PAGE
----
World Immunisation Week 2016

This week is World Immunisation Week, celebrating the achievements of vaccines. But for a handful of people, every week is Immunisation Week – advocates, policy makers, immunisation managers, health professionals, and researchers who live and breath immunisation every day of the year.

My week has been a snapshot of immunisation research, programs and controversies so I thought I would take you through it.

Monday is a public holiday but I check out the new campaign from Victoria. It is aimed at reminding the public about the benefits of immunisation for individuals and the community. Here are Caitlin and Liam talking about their son who cannot be immunised and relies on the immunisation of those around him to help protect him from vaccine-preventable diseases.

Tuesday starts with a 5.30am teleconference with people in the US. A small group of us have been talking for over a year about an International Collaboration on Vaccine Acceptance. We want to bring together a multidisciplinary group of researchers and program managers to help improve the evidence base on addressing vaccine hesitancy and refusal. Each fortnight, we share ideas about our aims, how we can move this forward and find some funding. Despite the global attention on vaccine hesitancy, finding tangible support for research and collaborations remains difficult.

Later that day I meet with staff at NSW Health to update them on our SARAH project.  SARAH stands for Support And Resources to Assist Hesitant parents with vaccination. It is a system to be embedded in primary care that aims to optimise communication and the use of tailored resources during vaccine discussions. Last month we conducted 11 focus groups with parents who looked at the draft resources and told us what else they want in vaccination conversations and information. We are now getting feedback from program managers on the acceptability of the planned package. Later this year we will return to GPs and nurses to road test our refined package.

Then I am off to Tamworth to spend Wednesday morning with Amy Creighton, who is finalising her Master of Philosophy thesis. Amy is a Gomeroi Murri woman whose project is called “Gaba Binggi (Good Needles): Developing an understanding of how two First Nations communities see and experience immunisation during pregnancy”.  She has been undertaking this research with support from Hunter New England Population Health and the NHMRC Centre of Research Excellence in Immunisation of Under-Studied and Special Risk Population Groups. It has been a privilege to work with Amy and her other supervisor Peter Massey throughout this project. I have learnt from Amy what it means to practice and reflect cultural respect in research and health services – lifelong learning.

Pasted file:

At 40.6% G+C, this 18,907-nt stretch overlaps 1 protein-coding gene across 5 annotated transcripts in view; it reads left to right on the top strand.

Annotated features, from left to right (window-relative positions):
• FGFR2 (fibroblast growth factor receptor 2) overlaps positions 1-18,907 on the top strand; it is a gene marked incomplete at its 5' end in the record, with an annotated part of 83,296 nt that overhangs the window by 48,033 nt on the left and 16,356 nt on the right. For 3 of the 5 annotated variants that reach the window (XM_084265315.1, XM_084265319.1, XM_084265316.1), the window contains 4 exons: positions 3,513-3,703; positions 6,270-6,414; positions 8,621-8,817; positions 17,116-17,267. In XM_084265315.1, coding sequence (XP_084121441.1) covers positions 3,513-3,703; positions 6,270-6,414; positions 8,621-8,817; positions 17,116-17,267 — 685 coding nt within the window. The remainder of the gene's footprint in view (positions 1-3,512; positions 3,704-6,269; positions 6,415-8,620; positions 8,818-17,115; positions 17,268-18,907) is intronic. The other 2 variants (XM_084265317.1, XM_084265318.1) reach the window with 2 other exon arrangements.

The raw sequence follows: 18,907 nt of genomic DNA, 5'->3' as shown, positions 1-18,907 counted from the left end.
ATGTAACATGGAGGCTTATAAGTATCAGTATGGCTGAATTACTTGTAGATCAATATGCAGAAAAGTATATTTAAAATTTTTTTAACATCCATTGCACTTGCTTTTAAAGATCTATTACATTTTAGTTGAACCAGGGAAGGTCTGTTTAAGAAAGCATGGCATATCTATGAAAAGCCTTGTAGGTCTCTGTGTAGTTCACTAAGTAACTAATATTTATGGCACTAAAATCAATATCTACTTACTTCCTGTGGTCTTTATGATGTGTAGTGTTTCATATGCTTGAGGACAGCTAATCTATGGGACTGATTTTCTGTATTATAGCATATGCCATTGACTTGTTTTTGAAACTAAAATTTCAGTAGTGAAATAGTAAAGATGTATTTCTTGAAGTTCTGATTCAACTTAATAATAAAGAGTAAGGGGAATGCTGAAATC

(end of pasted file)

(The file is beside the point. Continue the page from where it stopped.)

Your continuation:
Waiting to catch the plane back to Sydney, I begin thinking about an upcoming interview on ABC Classic FM’s Midday program. I get to choose five musical items and we intersperse them with discussion about my work and life. Doing media interviews is like jumping out of a plane – exhilarating and terrifying all at once. For this program I am enjoying the prospect of sharing some favourite musicians, including my brother, Adrian Brand who is a professional tenor living in Paris.

This morning I meet with another student who, like Amy, is researching community views and practices around vaccination. This time it’s with people who actively reject childhood vaccination. Catherine Helps is interviewing parents in the Byron Shire of NSW. Despite so much public commentary on vaccine rejectors, there is very little research on this topic, with the last major set of studies were done in Australia in the 1990s. We need to get beyond the stereotypes and better understand this phenomenon if we are to approach it in a constructive way.

Another teleconference – this time to discuss a paper that I and colleagues are writing that covers the deeply concerning decision of the University of Wollongong to award a PhD based on a highly questionable critique of vaccine policy making in Australia. More on that later.